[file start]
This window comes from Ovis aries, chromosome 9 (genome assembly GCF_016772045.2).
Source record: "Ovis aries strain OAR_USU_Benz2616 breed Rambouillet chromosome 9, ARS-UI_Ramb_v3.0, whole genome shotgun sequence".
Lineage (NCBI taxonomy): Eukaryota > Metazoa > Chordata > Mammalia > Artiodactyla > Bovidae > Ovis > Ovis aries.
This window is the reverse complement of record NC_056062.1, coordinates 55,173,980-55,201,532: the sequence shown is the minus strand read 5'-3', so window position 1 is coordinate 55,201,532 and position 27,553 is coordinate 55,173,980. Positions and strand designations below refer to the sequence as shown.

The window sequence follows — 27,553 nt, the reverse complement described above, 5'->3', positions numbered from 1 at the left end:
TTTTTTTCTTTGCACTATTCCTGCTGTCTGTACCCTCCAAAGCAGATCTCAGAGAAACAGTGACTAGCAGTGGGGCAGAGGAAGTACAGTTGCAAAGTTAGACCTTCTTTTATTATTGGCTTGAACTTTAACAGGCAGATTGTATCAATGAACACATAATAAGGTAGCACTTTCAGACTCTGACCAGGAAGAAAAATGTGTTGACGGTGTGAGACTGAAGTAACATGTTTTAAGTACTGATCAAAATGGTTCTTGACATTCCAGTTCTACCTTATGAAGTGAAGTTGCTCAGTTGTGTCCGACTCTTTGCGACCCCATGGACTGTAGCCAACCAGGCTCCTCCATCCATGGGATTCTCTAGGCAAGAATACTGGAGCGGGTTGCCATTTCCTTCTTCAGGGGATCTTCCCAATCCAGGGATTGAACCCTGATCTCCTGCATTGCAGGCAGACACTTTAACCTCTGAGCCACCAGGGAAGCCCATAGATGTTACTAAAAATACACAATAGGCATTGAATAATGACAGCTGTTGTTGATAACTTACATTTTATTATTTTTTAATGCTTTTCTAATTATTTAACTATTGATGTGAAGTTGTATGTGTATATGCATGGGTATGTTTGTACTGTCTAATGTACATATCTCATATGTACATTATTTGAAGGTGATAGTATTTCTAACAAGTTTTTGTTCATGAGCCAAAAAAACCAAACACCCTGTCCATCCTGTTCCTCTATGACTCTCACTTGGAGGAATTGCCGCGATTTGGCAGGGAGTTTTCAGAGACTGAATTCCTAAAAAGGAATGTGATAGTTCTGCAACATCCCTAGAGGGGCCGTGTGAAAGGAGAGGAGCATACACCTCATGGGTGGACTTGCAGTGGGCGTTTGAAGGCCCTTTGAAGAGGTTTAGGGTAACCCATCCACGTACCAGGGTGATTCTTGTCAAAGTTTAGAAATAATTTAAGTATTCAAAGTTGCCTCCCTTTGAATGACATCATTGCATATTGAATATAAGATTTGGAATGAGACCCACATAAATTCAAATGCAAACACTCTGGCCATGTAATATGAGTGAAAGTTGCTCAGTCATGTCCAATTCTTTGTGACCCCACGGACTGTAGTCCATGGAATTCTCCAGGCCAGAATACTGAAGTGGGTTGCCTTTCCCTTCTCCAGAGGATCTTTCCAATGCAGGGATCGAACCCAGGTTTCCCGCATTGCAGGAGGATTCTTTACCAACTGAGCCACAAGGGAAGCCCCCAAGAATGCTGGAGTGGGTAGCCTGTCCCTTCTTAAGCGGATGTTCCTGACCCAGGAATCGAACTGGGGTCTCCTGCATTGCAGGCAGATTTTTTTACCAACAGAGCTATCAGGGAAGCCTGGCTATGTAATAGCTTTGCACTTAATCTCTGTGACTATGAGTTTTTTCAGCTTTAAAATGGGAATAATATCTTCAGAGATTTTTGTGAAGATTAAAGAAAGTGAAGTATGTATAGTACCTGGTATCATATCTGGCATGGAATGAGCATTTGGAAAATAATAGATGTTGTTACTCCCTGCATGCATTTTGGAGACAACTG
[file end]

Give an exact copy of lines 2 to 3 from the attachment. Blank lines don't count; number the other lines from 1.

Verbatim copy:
Source record: "Ovis aries strain OAR_USU_Benz2616 breed Rambouillet chromosome 9, ARS-UI_Ramb_v3.0, whole genome shotgun sequence".
Lineage (NCBI taxonomy): Eukaryota > Metazoa > Chordata > Mammalia > Artiodactyla > Bovidae > Ovis > Ovis aries.